The Centers for Medicare and Medicaid Services (CMS) has finalized a rule that will meaningfully increase reimbursement rates for the nearly 10,000 physicians in Puerto Rico under the Medicare program, starting on January 1, 2017.
Physicians in Puerto Rico have long expressed concern that their reimbursement rates under Medicare do not accurately reflect the actual cost of practicing medicine on the island.
The College of Physicians and Surgeons of Puerto Rico estimates that two doctors leave the U.S. territory every day, seeking higher pay and better working conditions in the fifty states. Working physicians number 9,000, down 36 percent from a decade ago, a percentage decline four times greater than that for Puerto Rico’s overall population.
CMS reimburses doctors pursuant to a formula that consists of three components. First, the “Physician Work” component reflects the relative time and effort associated with providing a particular Medicare service. Second, the “Practice Expense” component reflects the cost of maintaining a medical practice, such as renting office space, buying supplies and equipment, and paying staff. Finally, the “Malpractice” component reflects the cost to a doctor of purchasing malpractice insurance.
CMS then applies a geographic pricing cost index, commonly called a GPCI, to each of the three components, which is intended to account for geographic variations in the cost of practicing medicine in different areas within the country. Using U.S. Census Bureau data, CMS has calculated for Puerto Rico the lowest Physician Work GPCI, Practice Expense GPCI, and Malpractice GPCI of any jurisdiction in the United States. As a practical matter, this means that Puerto Rico physicians are reimbursed less under Medicare than doctors in any other U.S. state or territory, including the neighboring U.S. Virgin Islands. The Resident Commissioner has made detailed arguments for why the GPCI formula does not reflect the true cost of practicing medicine in Puerto Rico.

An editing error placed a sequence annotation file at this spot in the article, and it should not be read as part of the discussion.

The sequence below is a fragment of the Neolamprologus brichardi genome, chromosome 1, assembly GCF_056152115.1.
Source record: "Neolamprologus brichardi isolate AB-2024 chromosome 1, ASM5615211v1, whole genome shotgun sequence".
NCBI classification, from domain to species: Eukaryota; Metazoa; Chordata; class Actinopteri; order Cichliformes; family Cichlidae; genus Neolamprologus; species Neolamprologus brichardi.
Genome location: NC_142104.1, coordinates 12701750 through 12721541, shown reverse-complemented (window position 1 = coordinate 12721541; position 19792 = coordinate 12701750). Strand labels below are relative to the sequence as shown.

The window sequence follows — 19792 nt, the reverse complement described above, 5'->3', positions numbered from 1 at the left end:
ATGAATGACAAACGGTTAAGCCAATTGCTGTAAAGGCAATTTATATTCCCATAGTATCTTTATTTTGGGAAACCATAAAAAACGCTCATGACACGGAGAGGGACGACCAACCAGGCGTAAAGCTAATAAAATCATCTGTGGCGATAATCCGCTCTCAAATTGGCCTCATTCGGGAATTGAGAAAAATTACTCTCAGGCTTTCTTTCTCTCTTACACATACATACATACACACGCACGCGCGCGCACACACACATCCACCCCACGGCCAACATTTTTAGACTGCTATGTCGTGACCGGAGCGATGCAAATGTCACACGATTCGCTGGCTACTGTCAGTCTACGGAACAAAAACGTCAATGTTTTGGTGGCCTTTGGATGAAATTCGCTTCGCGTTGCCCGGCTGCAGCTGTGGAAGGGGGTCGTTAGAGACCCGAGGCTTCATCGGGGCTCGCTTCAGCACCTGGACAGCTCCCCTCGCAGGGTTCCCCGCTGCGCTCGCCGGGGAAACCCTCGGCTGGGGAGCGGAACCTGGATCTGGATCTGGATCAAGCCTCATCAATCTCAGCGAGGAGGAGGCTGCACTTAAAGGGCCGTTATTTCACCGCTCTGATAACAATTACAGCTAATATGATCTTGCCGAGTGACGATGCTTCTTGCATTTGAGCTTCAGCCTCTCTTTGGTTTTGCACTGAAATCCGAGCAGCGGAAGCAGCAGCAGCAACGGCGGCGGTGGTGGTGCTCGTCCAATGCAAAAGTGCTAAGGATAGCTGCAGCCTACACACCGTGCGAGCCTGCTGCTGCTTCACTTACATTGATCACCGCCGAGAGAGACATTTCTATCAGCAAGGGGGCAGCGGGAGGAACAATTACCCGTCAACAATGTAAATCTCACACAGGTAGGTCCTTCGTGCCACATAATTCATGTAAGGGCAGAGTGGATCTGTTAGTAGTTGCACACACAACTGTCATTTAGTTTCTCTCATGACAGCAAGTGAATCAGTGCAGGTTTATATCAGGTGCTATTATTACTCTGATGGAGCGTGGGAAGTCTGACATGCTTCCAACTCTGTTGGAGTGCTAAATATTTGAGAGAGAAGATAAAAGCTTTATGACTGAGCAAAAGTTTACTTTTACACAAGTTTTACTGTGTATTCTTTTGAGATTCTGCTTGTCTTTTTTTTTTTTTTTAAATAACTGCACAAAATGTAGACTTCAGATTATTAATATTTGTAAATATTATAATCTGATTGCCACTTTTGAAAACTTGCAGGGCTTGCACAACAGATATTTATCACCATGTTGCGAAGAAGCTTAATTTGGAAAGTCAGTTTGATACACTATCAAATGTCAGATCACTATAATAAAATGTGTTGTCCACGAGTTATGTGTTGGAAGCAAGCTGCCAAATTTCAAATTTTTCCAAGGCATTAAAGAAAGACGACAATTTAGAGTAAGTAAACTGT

“After years of advocacy efforts undertaken by me, the Puerto Rico College of Physicians and Surgeons, the Medicaid and Medicare Advantage Products Association of Puerto Rico, the Puerto Rico Institute of Statistics, and other stakeholders, I am thrilled that CMS will now increase all three GPCIs for Puerto Rico physicians,” announced Puerto Rico Resident Commissioner Pedro Pierluisi.
“Although it is not possible to precisely estimate the dollar value of this proposal, the positive impact is likely to be extraordinarily significant, because island doctors will receive higher federal payments for every single medical service they provide to Medicare patients,” said Pierluisi.
On August 15th, after the proposed rule was issued by CMS, the Resident Commissioner wrote a letter to Sylvia Burwell, the Secretary of the U.S. Department of Health and Human Services (HHS), and Andrew Slavitt, the Acting Administrator of CMS, expressing his support for the proposed rule:
“I want to express my gratitude to HHS and CMS for proposing to increase the three geographic pricing cost indices, commonly called GPCIs, so that physicians in Puerto Rico who treat patients enrolled in fee-for-service Medicare are reimbursed in a manner that more closely aligns with the manner in which physicians in the other U.S. territories are reimbursed and that better reflects the actual cost of practicing medicine in Puerto Rico,” Pierluisi’s letter stated.
“Puerto Rico is unique insofar as approximately 75 percent of all Medicare-eligible individuals in Puerto Rico receive health insurance through a Medicare Advantage plan, rather than through fee-for-service Medicare—a penetration rate that far exceeds that of any state or sister territory. If the final rule retains the GPCI increase for Puerto Rico, this increase will eventually be reflected in the per-person monthly payment the federal government makes to MA plans on the island. The problem is that there is a time lag involved. If you conclude that there is absolutely no path to fully incorporate the change into the MA rate in 2017, which I hope is not the case, then I seek your written assurance that the change will be fully implemented in 2018,” the Resident Commissioner’s letter concluded.
The final rule is available by clicking here.